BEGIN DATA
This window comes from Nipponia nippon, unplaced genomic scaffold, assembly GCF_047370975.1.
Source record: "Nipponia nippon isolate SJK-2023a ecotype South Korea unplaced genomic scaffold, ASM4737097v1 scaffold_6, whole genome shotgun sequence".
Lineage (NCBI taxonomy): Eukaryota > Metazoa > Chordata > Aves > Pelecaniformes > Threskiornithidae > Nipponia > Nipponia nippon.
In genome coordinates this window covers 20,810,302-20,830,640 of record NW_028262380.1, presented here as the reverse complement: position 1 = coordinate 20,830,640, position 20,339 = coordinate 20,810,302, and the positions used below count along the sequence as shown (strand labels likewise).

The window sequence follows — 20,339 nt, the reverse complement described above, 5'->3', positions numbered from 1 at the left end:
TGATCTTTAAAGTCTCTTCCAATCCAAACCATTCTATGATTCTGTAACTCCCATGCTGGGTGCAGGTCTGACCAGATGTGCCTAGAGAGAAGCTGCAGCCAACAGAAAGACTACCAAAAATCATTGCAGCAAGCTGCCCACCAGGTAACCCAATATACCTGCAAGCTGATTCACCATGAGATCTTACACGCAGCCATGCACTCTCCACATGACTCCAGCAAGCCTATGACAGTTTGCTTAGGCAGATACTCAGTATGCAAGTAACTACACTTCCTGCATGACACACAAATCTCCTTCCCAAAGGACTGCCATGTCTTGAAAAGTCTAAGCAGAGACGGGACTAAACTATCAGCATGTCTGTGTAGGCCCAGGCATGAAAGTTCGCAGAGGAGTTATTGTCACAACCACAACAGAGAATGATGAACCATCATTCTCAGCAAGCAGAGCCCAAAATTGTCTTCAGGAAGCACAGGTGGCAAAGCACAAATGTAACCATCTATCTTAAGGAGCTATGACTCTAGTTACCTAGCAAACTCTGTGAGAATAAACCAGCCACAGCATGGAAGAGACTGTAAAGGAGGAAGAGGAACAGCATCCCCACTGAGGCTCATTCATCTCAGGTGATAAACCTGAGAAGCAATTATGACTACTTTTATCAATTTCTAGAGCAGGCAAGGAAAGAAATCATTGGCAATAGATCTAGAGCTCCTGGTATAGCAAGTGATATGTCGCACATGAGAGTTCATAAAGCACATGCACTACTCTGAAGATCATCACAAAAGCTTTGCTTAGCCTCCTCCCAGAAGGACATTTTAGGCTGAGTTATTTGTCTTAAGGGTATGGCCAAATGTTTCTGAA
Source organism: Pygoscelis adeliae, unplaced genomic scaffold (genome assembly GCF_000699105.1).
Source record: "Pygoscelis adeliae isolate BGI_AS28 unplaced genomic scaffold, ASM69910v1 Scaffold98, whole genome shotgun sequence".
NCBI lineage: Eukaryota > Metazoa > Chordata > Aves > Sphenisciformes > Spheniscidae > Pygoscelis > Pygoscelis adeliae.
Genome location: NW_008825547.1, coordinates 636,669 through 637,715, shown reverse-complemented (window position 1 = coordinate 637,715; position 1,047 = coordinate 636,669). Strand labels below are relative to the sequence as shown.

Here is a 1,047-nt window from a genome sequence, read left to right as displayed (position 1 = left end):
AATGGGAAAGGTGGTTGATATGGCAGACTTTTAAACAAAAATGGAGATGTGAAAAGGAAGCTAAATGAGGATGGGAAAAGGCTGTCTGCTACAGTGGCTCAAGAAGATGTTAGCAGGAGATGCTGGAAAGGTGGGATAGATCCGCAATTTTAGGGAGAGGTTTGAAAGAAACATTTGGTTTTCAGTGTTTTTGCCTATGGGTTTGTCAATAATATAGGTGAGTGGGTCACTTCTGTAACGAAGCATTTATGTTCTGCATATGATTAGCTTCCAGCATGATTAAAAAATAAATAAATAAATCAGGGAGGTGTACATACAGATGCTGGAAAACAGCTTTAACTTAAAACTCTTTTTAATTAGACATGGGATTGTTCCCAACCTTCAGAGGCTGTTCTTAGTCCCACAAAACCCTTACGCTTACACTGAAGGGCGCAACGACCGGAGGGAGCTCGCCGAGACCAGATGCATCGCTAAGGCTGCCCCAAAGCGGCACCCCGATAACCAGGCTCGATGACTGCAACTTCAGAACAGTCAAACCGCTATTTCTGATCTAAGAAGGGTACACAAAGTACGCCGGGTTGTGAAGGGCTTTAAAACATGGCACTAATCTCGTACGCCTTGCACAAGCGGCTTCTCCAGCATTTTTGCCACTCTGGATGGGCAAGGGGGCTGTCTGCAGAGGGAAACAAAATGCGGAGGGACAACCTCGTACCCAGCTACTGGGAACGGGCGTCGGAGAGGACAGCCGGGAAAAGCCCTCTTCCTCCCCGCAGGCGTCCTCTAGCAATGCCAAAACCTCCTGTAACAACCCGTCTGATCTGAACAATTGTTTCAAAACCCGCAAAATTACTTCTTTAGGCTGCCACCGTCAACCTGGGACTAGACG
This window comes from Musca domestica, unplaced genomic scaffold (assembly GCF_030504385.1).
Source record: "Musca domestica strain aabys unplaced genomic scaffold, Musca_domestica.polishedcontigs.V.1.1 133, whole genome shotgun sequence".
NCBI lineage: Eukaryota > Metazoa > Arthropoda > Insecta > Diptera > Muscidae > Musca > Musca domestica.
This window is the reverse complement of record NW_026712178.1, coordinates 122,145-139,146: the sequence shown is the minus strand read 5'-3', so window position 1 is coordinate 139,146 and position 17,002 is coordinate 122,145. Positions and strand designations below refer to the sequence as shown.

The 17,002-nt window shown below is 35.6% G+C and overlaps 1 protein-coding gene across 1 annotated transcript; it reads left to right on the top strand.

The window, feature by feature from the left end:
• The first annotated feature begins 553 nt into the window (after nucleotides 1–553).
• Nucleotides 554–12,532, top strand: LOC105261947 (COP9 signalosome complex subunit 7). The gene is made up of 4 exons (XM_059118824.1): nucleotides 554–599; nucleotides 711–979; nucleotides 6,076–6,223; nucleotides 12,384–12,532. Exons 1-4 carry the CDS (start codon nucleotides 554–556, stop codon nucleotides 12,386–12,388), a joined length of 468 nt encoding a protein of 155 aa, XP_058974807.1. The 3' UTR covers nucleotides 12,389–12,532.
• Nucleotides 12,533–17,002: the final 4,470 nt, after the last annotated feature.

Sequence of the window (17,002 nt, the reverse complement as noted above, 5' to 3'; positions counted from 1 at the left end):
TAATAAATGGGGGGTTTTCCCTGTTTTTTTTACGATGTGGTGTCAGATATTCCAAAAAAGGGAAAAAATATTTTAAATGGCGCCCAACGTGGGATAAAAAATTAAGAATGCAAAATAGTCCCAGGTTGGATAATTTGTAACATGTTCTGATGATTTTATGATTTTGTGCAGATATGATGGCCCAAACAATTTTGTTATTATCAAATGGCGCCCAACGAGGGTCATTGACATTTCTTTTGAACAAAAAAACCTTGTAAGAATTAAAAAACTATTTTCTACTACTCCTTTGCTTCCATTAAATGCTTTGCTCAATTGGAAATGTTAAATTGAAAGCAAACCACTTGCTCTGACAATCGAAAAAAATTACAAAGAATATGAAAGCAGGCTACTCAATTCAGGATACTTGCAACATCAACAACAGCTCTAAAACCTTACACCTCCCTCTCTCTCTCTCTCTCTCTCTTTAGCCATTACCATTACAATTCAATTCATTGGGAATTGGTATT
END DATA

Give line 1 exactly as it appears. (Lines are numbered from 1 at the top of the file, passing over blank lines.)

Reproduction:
This window comes from Nipponia nippon, unplaced genomic scaffold, assembly GCF_047370975.1.